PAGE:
Honey bee dances: shake, waggle, tremble

Honey bees transferring nectar from one to the other

Honey bee dances keep bee factories humming.

Thomas Seeley, Professor of Biology at Cornell University, has a great way of describing how bees go about doing the work of collecting and processing pollen and nectar. He says it’s like a factory, where materials are secured from the outside, and once inside the factory, get processed by workers experienced in the various phases of the production process.

In the case of honey bee factories, incoming forager bees bring in  raw goods in the form of nectar and pollen. Once inside the hive, the foragers transfer their materials to hive bees who process and transform the raw goods into nutritional food products that bees and humans can eat.

In the picture at the top of this page, three honey bees are shown working together in the process of transferring and processing nectar. The bee on the top right is the incoming forager bee.  She’s transferring the nectar she just brought into the hive to a house bee. The house bee will mix the nectar with enzymes and bacteria in order to keep it from fermenting. Later she will deposit the nectar into a cell, as the third bee above is doing, where further curing takes place.

The role of honey bee dances

Honey bee dances play a key role in the process of keeping the factory humming. Essentially, honey bee dances tell other bees vital information such as where the best pollen and nectar can be found, and when to start and stop bringing raw goods into the hive.

At least three different types of honey bee dances are now fairly well documented.  These are commonly known honey bee dances are the shake, waggle and tremble.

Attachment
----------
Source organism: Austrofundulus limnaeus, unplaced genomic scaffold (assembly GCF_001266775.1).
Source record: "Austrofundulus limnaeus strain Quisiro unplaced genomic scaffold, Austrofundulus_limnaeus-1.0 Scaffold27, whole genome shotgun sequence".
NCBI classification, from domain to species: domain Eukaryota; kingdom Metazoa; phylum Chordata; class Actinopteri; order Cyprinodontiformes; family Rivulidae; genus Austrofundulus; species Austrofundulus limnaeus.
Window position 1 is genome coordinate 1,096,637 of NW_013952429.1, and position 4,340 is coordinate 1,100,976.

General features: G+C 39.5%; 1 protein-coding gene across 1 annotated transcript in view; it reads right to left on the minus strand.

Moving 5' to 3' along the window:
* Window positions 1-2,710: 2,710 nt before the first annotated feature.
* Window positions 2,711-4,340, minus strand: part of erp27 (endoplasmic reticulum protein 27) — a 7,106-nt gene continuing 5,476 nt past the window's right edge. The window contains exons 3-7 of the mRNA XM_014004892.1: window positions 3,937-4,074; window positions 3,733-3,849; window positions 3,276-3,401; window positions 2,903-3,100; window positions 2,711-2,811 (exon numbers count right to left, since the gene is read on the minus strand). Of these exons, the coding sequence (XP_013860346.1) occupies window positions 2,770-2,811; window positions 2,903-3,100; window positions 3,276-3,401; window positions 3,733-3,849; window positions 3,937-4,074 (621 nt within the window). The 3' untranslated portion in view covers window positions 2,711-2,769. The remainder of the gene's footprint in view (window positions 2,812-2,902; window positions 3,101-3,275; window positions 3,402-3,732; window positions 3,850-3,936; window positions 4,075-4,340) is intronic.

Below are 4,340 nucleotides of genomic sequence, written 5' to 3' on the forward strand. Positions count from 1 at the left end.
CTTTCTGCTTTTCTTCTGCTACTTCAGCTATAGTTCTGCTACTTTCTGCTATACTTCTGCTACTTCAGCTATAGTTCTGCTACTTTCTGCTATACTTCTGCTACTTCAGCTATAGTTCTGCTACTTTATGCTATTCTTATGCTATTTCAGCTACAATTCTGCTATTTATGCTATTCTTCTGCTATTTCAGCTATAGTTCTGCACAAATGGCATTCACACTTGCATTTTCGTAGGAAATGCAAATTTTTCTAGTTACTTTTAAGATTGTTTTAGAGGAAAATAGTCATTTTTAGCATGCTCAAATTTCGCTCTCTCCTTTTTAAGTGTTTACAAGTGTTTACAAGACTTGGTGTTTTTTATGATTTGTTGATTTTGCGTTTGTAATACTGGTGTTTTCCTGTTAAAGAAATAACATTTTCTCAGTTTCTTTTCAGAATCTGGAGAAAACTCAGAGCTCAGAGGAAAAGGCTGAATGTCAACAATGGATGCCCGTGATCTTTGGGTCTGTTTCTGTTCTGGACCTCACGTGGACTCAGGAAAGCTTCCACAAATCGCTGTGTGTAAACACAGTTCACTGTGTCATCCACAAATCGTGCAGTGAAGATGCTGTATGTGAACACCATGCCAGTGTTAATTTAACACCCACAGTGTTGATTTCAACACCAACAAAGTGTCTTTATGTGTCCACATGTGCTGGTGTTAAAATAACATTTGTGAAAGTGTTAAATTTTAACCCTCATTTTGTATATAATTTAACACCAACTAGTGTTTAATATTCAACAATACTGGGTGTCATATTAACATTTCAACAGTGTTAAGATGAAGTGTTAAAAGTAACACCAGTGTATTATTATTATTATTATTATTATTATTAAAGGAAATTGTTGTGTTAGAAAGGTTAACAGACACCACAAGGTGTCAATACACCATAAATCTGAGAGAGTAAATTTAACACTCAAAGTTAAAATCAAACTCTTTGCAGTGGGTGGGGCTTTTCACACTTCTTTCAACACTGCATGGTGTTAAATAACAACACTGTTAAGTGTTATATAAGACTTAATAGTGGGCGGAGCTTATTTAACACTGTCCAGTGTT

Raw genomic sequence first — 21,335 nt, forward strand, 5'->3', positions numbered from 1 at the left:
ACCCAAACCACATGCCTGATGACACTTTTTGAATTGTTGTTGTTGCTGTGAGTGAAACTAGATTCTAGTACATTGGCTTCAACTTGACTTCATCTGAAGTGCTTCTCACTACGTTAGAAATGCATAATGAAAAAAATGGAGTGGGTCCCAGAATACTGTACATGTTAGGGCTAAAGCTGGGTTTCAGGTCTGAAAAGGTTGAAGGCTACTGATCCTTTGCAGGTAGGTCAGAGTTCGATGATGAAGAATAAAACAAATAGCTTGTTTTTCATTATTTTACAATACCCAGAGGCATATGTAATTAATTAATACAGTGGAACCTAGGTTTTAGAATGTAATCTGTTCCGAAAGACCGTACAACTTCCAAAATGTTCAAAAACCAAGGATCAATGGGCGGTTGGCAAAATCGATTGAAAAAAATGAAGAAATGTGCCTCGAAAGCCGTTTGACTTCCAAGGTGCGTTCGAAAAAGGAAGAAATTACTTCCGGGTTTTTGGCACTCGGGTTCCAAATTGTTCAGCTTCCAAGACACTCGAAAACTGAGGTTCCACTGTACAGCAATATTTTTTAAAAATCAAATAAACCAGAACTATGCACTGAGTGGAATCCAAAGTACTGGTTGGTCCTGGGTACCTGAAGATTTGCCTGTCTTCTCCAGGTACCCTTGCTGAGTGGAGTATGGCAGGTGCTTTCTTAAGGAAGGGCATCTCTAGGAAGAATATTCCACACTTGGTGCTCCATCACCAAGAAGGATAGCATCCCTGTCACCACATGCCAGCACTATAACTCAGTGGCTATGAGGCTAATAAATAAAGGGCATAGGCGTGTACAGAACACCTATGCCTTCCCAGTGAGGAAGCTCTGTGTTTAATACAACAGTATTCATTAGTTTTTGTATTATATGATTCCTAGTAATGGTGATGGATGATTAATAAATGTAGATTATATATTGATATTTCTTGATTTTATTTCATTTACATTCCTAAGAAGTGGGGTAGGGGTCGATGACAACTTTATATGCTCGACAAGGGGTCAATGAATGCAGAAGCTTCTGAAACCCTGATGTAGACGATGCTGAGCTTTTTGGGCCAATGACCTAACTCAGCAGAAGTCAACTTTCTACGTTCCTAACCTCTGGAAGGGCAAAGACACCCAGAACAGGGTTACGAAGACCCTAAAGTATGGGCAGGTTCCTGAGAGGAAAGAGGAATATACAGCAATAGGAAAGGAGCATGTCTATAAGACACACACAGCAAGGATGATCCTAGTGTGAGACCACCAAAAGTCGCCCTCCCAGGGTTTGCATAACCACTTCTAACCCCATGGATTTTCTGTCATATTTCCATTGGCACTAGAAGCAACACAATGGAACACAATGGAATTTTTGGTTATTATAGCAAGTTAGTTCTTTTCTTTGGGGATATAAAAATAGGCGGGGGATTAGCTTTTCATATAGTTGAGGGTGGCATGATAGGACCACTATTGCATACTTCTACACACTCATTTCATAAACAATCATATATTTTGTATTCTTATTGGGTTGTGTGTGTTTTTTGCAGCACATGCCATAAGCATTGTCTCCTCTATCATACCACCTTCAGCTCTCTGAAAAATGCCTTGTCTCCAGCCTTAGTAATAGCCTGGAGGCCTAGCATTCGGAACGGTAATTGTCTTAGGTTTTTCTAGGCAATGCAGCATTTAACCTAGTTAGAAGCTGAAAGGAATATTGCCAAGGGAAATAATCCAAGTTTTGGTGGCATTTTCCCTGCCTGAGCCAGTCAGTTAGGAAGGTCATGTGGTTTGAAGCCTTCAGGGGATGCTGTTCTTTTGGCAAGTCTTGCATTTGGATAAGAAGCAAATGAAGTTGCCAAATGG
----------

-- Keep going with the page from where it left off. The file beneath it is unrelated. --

See how this honey bee dances the shake

Honey bees do the shake dance when it’s time to get sleepy foragers out of the hive to collect honey or pollen.  The shake dance often occurs when a large supply of pollen or nectar is found, or when more bees have been born that can be available to process the goods when they come into the hive.  (It does the hive no good for foragers to be out collecting pollen or nectar if there are not enough house bees to process the goods when they arrive).

The video here, found on YouTube, shows an incoming forager bee with pollen on her hind legs, literally going from one bee to the next, shaking them into action.

Honey bee dances the waggle dance in these videos

Forager bees tell other forager bees where the good pollen and nectar can be found by doing a dance known as the waggle dance (also known as the wagtail dance). In this dance, the honey bee dancer tells other foragers both the distance to the honey or pollen as well as the direction of flight to the source.  She does this through a  combination of the number of waggles, the angle of the dance and direction the bee she turns while performing the dance.

Here are two great videos showing foraging honey bees doing the waggle dance. Both videos are found on YouTube.

Bee waggle dance video from the Smithsonian Channel

This 2 minute, 29 second video provides an amazing view of the inside of a honey bee hive, as well as a general overview of the honey bee waggle dance. It’s bound to delight anyone who may be reading this article.

Bee waggle dance video from Georgia Tech College of Computing

Here’s another video describing the Waggle Dance. This one is a bit longer (7 minutes, 28 seconds), and a lot more technical than the previous video.

Honey bee dances the tremble dance

In the honey bee tremble dance, a bee runs about the hive telling other bees, by virtue of her trembles, to get ready to start-up the process of storing food.  She dances this dance to alert the otherwise nonchalant bees, about the fact that foragers are now arriving in force with supplies that need to be stored.

Here’s a video found on YouTube that gives a good idea of what the honey bee tremble dance looks like.

Links to related resources: Honey bee dances

 

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